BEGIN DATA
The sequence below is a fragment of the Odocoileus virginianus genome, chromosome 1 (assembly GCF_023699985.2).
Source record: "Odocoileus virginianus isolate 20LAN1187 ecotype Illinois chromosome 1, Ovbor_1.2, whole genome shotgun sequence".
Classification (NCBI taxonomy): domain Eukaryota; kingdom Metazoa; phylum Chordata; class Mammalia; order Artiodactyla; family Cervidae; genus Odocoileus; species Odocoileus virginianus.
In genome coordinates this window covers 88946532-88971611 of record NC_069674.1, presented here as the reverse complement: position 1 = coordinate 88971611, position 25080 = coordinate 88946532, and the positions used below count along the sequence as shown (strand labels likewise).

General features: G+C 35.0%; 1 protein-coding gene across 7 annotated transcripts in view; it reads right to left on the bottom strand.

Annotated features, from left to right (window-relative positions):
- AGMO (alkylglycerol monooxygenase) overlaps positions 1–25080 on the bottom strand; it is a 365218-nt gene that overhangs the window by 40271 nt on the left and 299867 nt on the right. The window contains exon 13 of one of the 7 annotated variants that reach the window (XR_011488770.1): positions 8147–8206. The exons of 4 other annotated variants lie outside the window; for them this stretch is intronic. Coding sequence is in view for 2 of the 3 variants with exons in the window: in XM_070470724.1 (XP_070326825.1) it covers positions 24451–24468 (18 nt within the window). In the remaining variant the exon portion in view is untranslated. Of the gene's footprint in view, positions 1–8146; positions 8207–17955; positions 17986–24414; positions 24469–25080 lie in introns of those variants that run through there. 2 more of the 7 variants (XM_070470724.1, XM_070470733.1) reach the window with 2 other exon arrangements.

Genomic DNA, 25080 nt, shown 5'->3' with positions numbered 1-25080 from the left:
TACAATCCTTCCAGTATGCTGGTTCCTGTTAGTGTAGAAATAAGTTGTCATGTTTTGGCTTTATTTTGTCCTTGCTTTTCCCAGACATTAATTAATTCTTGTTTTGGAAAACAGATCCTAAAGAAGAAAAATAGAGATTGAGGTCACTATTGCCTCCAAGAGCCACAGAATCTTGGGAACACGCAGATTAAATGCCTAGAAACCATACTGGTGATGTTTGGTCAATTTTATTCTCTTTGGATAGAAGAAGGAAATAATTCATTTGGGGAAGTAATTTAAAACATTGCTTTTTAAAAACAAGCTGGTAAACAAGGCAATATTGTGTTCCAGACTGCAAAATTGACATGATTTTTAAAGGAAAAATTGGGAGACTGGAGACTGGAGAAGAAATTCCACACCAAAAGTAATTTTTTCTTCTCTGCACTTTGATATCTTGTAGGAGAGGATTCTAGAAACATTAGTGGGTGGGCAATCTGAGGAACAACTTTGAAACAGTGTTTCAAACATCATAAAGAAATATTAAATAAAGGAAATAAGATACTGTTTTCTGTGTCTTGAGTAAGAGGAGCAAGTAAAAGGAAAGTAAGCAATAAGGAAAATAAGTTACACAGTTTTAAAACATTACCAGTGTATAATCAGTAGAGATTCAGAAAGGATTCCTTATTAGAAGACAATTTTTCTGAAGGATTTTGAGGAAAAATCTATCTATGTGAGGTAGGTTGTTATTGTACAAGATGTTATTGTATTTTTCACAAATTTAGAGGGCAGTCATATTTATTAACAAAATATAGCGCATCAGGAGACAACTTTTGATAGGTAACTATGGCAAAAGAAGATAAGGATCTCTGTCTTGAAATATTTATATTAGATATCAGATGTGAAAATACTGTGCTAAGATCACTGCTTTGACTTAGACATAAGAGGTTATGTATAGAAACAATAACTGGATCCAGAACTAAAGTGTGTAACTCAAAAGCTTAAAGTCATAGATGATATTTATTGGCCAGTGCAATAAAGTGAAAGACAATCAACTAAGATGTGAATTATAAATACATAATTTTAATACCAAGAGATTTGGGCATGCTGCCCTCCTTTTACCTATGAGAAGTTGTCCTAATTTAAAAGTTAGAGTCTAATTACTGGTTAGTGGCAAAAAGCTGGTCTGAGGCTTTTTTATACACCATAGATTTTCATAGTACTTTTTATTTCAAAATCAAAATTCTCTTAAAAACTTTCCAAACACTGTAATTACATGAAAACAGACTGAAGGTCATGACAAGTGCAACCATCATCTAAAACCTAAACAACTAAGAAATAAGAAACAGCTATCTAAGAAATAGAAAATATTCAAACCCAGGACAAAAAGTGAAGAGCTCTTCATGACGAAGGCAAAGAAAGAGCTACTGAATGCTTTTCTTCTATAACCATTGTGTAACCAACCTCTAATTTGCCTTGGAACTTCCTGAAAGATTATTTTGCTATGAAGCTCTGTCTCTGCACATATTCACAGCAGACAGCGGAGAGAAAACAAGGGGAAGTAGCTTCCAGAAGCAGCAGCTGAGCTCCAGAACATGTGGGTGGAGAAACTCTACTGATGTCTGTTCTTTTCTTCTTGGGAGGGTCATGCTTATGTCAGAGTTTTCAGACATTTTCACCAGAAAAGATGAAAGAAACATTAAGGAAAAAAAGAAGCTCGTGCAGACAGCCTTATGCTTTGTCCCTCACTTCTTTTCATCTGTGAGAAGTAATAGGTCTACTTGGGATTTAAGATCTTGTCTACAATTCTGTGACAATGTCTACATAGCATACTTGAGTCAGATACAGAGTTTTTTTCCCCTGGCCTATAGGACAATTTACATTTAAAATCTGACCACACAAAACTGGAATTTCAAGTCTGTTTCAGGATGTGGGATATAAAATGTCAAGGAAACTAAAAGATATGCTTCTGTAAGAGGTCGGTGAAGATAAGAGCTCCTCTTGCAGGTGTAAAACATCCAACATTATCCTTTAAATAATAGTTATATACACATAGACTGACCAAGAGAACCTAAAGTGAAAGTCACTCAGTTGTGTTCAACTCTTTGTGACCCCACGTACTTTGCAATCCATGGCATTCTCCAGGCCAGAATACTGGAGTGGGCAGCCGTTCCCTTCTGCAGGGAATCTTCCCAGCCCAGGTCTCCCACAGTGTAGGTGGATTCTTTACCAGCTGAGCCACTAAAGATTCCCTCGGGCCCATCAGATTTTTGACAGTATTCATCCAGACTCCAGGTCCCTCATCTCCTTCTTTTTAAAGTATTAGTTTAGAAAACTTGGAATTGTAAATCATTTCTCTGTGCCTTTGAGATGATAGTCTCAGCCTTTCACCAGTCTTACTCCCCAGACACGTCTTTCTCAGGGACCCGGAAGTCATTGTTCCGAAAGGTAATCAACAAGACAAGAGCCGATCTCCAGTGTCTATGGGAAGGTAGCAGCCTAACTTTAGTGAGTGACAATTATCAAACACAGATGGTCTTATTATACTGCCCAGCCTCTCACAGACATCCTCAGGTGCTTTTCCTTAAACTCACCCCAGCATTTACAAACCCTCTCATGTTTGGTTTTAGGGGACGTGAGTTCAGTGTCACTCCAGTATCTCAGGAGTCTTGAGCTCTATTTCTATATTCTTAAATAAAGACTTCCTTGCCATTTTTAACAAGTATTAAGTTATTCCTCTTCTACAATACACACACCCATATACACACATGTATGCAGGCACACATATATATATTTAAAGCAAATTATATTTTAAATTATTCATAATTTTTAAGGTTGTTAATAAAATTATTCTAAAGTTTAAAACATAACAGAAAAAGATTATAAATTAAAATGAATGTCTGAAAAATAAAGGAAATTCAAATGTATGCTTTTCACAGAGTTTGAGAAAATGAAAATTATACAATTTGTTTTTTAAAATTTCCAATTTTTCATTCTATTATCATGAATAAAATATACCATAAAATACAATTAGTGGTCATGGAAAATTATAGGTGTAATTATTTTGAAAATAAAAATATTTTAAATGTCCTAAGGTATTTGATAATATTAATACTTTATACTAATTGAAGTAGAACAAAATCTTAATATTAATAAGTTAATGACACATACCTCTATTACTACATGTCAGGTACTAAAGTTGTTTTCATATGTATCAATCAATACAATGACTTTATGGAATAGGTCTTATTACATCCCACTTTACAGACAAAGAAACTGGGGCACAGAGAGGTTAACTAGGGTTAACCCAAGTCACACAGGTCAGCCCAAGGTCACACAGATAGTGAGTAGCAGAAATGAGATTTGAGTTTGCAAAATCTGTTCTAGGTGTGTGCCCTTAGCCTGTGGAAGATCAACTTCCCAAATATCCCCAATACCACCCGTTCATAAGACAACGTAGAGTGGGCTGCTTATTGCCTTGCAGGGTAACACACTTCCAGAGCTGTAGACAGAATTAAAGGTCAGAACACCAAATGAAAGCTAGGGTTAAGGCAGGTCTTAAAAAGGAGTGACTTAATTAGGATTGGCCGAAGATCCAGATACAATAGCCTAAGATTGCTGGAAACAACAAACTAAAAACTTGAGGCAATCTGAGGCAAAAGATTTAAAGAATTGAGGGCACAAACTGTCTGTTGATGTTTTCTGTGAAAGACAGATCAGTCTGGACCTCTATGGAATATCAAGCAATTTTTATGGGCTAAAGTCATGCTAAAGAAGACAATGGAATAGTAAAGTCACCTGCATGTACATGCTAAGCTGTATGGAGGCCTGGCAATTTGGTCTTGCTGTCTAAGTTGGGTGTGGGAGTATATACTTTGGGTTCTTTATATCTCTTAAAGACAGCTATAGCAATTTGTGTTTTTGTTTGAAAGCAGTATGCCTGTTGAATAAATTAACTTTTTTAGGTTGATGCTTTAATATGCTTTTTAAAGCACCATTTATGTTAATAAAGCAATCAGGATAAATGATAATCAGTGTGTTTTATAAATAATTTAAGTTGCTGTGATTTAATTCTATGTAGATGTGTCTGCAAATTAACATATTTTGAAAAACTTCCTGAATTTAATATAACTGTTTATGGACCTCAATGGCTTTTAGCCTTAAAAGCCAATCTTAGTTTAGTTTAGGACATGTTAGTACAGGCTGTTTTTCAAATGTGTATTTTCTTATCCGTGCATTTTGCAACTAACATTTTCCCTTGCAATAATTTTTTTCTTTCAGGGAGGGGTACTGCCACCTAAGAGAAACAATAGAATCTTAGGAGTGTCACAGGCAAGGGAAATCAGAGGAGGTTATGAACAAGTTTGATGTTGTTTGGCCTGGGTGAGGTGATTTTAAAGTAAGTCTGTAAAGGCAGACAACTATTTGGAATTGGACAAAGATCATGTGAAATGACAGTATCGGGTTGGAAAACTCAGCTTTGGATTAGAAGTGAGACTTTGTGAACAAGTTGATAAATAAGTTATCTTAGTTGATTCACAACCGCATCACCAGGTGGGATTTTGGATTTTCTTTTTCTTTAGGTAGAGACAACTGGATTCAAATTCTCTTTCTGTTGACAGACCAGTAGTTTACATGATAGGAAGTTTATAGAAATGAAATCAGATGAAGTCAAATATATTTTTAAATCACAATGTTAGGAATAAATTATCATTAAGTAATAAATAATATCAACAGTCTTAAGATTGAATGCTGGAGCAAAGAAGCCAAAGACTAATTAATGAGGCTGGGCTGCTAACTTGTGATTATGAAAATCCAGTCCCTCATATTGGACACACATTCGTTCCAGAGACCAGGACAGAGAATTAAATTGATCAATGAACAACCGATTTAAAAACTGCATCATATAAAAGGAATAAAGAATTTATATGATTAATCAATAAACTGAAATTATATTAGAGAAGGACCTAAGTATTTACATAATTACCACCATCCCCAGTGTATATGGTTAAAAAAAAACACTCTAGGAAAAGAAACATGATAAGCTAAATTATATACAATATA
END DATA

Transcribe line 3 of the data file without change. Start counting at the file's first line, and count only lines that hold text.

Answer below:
Classification (NCBI taxonomy): domain Eukaryota; kingdom Metazoa; phylum Chordata; class Mammalia; order Artiodactyla; family Cervidae; genus Odocoileus; species Odocoileus virginianus.